Tuesday, April 23, 2019

The Tight Route

Drivers dread tight routes.  A tight route is one that is known to "run down" which means taking more time than allotted to complete.  A route can be tight for several reasons. The most obvious reasons are traffic, a great distance to travel, detours, passenger volume, or difficult passengers.

Though it was a beautiful spring day I reported shyly and more than a bit nervous for my first notoriously tight route. As a cadet making a good first impression with the senior driver was important to me. The senior driver for this tight route had the swagger and bravado of someone who revels in a challenge. I quietly consoled myself with the thought that on a weekend maybe I as a cadet could keep the route on time. Before we start the bus he quips, "This route has gotten heavy, even Saturdays." My face betrayed my concern.

He smiles and says, "I talks junk to everbody."   I grinned the rest of the day as his dry wit and obvious joy in interacting with passengers, which kept me entertained even when we were running down.  He is a tall, broad-shouldered black man who lights up when engaged in a verbal tussle.  I wanted him to like me but I came to find out he likes everybody.  It is the secret to his success.  A survival skill on a tight route that can easily frustrate passengers and drivers alike.

At 8am he drove the first run so I could see the stops and turns.  We started the route way far north of the city and had 30 minutes to get downtown on busy thoroughfares.   I took the wheel at 9am with trepidation about the demands of the day ahead.   That second run was the only run I completed on time that day.  Being a rookie is hard on my ego.  Luckily I had a good-natured and seasoned driver to help me keep things in perspective.  He at least enjoyed my anguish.

At 10am on the third run, he says "You smell something? It stinks in here."   I had yet to catch a whiff of what he was picking up on.   Not 15 minutes later a warning light comes on about the buses exhaust system.  He radios for a replacement bus.  Switching buses gets us behind just as traffic is about to pick up.  The tight run had just gotten trickier due to the bus change.  That was the first time that "P1" had to help us get back on time.  P1 is a minibus that plugs routes that are running down.

Now it is noon, we are back on time thanks to P1 and driving a new bus.  I wonder about a break and getting something to eat as the traffic builds.  This route has a left turn across a busy 2 lane thoroughfare.   The senior driver is almost jubilant to share the pain of waiting for what feels like an eternity for the traffic to clear enough for us to safely make that left turn.  Just as I think my opportunity has come, "watch those cars jumpin' or' that hill," he says as he accurately describes the traffic pattern.  We finally turn but have lost precious time.  I marvel at how well he knows this route and I am humbled by his ability to keep it on time.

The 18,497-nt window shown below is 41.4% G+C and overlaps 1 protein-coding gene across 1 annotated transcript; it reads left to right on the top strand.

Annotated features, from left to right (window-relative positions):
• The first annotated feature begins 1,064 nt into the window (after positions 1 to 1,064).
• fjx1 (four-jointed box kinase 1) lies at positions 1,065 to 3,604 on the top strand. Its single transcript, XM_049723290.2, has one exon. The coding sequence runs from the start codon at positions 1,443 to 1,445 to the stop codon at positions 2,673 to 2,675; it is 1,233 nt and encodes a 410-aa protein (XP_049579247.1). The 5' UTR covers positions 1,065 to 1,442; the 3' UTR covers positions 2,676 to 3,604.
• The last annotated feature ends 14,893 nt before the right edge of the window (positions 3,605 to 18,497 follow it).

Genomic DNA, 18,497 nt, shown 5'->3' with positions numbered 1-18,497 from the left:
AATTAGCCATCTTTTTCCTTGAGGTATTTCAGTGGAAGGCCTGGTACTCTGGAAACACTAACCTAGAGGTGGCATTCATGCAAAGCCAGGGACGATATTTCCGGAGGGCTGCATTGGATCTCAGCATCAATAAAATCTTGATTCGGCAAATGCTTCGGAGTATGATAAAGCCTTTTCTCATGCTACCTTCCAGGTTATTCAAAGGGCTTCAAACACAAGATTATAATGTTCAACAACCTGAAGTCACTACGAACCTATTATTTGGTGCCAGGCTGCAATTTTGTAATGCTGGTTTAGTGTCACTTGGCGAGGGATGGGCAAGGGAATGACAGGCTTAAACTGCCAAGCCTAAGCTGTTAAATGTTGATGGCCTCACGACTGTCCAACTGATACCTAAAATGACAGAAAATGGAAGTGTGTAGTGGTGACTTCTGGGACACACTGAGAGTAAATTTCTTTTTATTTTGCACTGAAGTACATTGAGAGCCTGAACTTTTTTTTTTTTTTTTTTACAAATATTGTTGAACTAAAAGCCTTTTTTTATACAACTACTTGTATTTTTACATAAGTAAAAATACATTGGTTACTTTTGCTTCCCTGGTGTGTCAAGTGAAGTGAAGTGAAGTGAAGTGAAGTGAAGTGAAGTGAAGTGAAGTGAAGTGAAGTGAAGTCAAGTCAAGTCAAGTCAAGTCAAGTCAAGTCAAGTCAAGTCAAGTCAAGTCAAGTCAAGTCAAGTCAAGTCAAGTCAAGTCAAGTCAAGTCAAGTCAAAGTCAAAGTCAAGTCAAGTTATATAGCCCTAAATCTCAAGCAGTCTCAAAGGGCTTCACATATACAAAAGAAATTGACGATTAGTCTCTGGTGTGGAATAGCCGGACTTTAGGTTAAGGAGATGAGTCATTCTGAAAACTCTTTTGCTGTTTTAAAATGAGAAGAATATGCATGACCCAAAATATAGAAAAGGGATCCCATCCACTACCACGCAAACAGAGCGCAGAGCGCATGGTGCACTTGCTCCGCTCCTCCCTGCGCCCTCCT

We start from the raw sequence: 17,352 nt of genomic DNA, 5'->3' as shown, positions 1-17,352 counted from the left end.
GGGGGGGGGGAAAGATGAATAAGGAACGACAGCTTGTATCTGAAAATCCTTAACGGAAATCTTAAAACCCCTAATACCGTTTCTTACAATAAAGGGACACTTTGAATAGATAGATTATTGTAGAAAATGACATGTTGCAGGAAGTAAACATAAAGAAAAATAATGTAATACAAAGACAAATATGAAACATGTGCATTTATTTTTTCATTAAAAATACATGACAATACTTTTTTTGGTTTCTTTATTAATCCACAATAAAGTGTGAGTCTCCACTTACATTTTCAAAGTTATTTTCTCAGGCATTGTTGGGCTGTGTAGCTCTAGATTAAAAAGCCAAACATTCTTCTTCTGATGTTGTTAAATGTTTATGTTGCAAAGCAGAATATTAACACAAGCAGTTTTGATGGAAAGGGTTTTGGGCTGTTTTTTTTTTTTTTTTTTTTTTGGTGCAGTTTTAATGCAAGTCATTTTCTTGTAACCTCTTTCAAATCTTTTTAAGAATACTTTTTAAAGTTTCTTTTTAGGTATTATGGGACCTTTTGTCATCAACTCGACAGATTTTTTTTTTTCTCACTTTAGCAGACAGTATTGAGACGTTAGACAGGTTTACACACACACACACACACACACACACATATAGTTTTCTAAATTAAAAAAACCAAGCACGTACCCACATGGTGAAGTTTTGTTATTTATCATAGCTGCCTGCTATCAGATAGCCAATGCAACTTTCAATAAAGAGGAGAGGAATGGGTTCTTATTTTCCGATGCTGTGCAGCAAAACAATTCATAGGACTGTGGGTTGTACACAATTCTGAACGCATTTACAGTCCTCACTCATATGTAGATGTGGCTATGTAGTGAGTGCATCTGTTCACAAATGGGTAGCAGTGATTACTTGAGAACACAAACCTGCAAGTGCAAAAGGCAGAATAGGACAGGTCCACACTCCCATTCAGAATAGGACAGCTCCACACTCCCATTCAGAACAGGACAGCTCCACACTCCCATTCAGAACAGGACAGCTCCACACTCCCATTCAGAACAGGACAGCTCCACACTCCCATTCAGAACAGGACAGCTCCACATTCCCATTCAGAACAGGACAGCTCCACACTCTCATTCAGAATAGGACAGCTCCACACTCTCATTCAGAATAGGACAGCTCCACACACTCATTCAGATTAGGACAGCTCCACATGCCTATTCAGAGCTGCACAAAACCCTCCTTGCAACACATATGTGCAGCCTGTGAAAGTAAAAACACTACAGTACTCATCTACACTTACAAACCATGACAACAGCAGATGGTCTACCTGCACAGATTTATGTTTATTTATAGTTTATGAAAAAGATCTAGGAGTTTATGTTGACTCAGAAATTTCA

At 2 o'clock I am so far behind that P1 needs to catch us up again.  This time we sit for 15 minutes while P1 works.  We sit so the schedule for our inbound trip will be correct.  While we wait I realize I finally have a chance to go to the bathroom.   I run over to a fast food place to use the facilities.  It strikes me that I am not the only hungry person on the bus so I buy 4 cheeseburgers.  The senior driver and the 2 passengers who are waylayed with us are amazed.   The food lightens the mood as we finally get underway. 

When 4:30 finally arrives I am exhausted and stunned by the difference in skill and experience between me, the cadet, and he, the senior driver.   His composure and willingness to teach impress upon me a desire to master driving skills in spite of the stress of a tight run.  It left me wondering about how easy it is to misjudge the abilities of others because of the temptation to look down on their work.   

3 comments:

  1. This is a great narrative, Phillip.

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  2. I didn't know there was this much pressure when it came to driving buses. I give props to you Phillip, good job.

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